Fathom Geophysics Newsletter 24

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Industry conditions: Sector rides high

THE Australian mining industry has continued to enjoy a rebound after several years of very trying business conditions, reaching overall activity levels not seen since 2010 and 2011. The broader economy seems to be chugging along nicely too.

Fathom Geophysics' latest analysis of Australian Bureau of Statistics (ABS) data incorporates figures publicly available as at 28 September 2018. The study period we're discussing in this write-up extends from the June 2005 quarter through to the end of the June 2018 quarter.

In 2018 the Australian mining industry's activity was not far off from the levels reached during the heady 2006 peak of the so-called supercycle (see red line in Figure 1).

Since 2010, the mining industry's activity-level path has been an inversion of the stock market quip about how stock prices ride the escalator up but take the elevator down.

The broader Australian economy made a similar journey over that period, but apparently couldn't sustain the burgeoning activity it was showing in late 2016 (see gray line in Figure 1, which represents Australian income from GDP, a proxy we use to judge how the national economy seems to be traveling).

For a recap about the 37 ABS economic series that are factored into our analysis and about how we handle the data, see our first mining-industry conditions write-up, which appeared in Issue 17 of the Fathom Geophysics newsletter.*

If what our data analysis is showing is real and not spurious (always remembering that the endpoints of data series are inherently difficult to analyze), what might have explained last year's softening of the Australian economy? At the time, interviewees quoted in newsmedia stories and authors of consulting company economic reports mentioned factors such as [1] [2] [3] [4]:

  • prevailing inflation figures had been persistently below the target level established by the central bank (in other words, overall, the prices people were willing to pay for their goods and services were generally stable; said in another way, overall, people offering goods and services for sale were unable to make their attempted price increases stick), and so in turn
  • the demand for workers was quite easily met by the supply of workers, which in turn contributed to
  • stagnation in wages growth (despite rosy employment figures), still-sizeable levels of underemployment, and rising household over-indebtedness, which led to
  • dampened consumer spending.

And, as is the situation for other developed nations, consumer spending constitutes a very large part of the Australian economy.

Figure 1Figure 1: Activity level of the Australian minerals exploration and mining industry (red solid line) compared to Australian income from gross domestic product (grey solid line). Data were sourced from the Australian Bureau of Statistics and were the latest available as at 28 September 2018. Results are plotted on a financial quarterly basis (x-axis) and are shown in terms of the number of standard deviations above or below average (y-axis) for the time period analyzed (from the June 2005 quarter up to and including the June 2018 quarter). Dashed lines denote a relatively greater amount of uncertainty, which arises inherently near series end-points upon calculation of 7-term Henderson moving averages. To view a larger version, click on either the image or this text link.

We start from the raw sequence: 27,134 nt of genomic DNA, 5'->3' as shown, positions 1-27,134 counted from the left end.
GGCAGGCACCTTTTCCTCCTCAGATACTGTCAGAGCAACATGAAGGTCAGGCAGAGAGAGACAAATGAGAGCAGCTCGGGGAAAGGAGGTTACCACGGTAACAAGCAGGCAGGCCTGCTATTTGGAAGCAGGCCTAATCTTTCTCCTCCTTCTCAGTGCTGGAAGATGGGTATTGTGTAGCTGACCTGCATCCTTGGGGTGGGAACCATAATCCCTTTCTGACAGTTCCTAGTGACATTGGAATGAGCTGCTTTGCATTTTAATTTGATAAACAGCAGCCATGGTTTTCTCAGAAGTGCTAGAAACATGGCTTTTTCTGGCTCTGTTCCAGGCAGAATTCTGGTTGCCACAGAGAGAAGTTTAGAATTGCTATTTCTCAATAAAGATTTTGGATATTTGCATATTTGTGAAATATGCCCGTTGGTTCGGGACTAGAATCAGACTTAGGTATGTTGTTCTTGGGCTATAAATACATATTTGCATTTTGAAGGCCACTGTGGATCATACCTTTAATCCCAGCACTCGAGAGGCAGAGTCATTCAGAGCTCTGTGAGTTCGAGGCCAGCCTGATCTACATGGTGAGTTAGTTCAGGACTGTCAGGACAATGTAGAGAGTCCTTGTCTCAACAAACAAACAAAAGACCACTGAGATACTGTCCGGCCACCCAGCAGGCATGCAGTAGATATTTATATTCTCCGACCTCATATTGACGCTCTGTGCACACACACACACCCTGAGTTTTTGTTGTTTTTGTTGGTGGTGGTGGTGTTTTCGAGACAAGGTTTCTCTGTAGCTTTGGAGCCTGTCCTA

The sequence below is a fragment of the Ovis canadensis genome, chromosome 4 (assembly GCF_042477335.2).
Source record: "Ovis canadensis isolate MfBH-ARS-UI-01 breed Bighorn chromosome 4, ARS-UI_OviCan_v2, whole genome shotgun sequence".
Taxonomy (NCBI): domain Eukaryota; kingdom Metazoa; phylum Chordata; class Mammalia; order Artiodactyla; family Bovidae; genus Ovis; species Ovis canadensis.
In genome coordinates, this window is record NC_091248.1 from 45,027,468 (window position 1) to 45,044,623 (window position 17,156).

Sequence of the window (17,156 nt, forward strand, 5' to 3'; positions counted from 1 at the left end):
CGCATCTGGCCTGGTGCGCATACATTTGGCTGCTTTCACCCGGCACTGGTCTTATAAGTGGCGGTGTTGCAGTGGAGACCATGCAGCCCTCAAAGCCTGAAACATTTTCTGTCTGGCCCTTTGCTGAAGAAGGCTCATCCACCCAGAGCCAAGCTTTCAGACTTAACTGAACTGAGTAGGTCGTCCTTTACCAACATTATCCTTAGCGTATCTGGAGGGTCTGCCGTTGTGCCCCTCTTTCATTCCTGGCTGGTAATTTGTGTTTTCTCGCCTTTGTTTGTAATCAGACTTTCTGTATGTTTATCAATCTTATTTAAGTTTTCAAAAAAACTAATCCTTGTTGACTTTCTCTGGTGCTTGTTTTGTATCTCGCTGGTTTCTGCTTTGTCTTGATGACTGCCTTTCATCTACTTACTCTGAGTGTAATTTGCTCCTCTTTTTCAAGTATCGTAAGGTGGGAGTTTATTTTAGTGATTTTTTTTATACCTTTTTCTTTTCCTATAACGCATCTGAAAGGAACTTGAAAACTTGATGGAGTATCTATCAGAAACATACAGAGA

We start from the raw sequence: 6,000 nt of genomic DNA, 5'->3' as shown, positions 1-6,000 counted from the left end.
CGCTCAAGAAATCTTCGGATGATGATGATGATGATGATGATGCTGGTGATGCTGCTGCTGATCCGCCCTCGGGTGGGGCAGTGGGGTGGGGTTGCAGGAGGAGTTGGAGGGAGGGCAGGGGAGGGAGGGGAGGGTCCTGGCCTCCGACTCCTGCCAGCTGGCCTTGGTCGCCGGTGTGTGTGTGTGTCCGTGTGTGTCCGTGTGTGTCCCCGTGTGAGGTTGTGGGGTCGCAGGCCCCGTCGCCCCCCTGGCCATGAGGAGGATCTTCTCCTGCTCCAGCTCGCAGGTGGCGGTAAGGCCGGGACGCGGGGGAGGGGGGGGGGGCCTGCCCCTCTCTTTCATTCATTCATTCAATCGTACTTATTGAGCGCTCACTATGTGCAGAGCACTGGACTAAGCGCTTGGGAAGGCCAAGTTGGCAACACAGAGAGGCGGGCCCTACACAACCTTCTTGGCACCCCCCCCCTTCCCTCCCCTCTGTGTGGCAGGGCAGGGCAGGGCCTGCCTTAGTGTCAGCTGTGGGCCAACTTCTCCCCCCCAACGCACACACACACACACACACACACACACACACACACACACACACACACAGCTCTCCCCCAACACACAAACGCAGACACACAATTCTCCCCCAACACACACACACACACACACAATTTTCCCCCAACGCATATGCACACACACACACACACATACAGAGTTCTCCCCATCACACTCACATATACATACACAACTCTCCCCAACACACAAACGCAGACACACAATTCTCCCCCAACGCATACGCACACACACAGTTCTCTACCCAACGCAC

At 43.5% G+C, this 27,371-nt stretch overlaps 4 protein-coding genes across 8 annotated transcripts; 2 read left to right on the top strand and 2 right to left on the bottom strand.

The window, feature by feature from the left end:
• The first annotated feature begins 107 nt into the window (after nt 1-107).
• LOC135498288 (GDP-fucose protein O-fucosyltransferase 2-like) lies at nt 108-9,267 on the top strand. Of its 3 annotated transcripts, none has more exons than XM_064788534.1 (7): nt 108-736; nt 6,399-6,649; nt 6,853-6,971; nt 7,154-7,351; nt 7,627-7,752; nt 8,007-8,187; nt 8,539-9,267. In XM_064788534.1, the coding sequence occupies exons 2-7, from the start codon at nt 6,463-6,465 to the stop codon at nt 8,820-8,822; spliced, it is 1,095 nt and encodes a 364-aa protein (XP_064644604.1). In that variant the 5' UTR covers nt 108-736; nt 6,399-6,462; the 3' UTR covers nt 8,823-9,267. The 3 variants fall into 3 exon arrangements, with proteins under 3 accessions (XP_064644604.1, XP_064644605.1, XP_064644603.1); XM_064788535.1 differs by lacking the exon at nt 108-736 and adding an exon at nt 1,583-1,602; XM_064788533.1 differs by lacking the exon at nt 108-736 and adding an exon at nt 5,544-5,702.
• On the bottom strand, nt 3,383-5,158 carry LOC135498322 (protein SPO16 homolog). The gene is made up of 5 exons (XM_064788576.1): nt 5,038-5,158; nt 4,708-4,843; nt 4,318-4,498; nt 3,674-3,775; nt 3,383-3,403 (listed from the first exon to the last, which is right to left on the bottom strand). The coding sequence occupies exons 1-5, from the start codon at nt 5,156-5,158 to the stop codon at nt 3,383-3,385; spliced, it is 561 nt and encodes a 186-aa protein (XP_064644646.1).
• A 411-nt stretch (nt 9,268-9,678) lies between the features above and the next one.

Our analysis of currently available ABS data puts the Australian mining industry's current activity scenario situated in the times-are-in-the-pink upper right-hand quadrant when viewed as a trajectory plot (Figure 2).

It's relatively well-charted waters in that, looking at the whole study period, the industry has quite often operated at such above-average activity levels while the national economy simultaneously experiences similar above-average activity levels (as indicated by the ABS series called Income from GDP). However, judging by past pathways, this part of the trajectory plot tends not to be visited for very long. So the current situation, as it existed during the June 2018 quarter, may not be around for long. The industry's next plotpoints may involve progress into a boiling-over scenario (extreme upper-right postion) before taking a large arc toward the bottom of the plot. Or if there is some significant underlying weakness or unsustainability in current activity levels, the industry may stall out, as has also happened before.

Figure 2Figure 2: Trajectory plot of the Australian minerals exploration and mining industry's activity level (y-axis) relative to Australian income from gross domestic product (x-axis) for the time period analyzed (from the June 2005 quarter up to and including the June 2018 quarter). The scale on both axes are constructed in terms of the number of standard deviations above or below average. Dotted gray squares show the +/-0.5 standard deviation iso-line (inner square) and the +/-1.0 standard deviation iso-line (outer square). Note that a relatively greater amount of uncertainty arises inherently near series end-points upon calculation of 7-term Henderson moving averages. Note also that the trajectory line has been smoothed for ease of viewing. Data were sourced from the Australian Bureau of Statistics and were the latest available as at 28 September 2018. To view a larger version, click on either the image or this text link.

Industry's economic situation seems back to 'normality'

The various ABS economic time series we're including in our analysis have been displaying an average to low degree of collective unusualness in recent quarters (Figure 3). The degree of unusualness has retreated significantly from a significant peak reached in the first and second quarters of 2017, according to our analysis.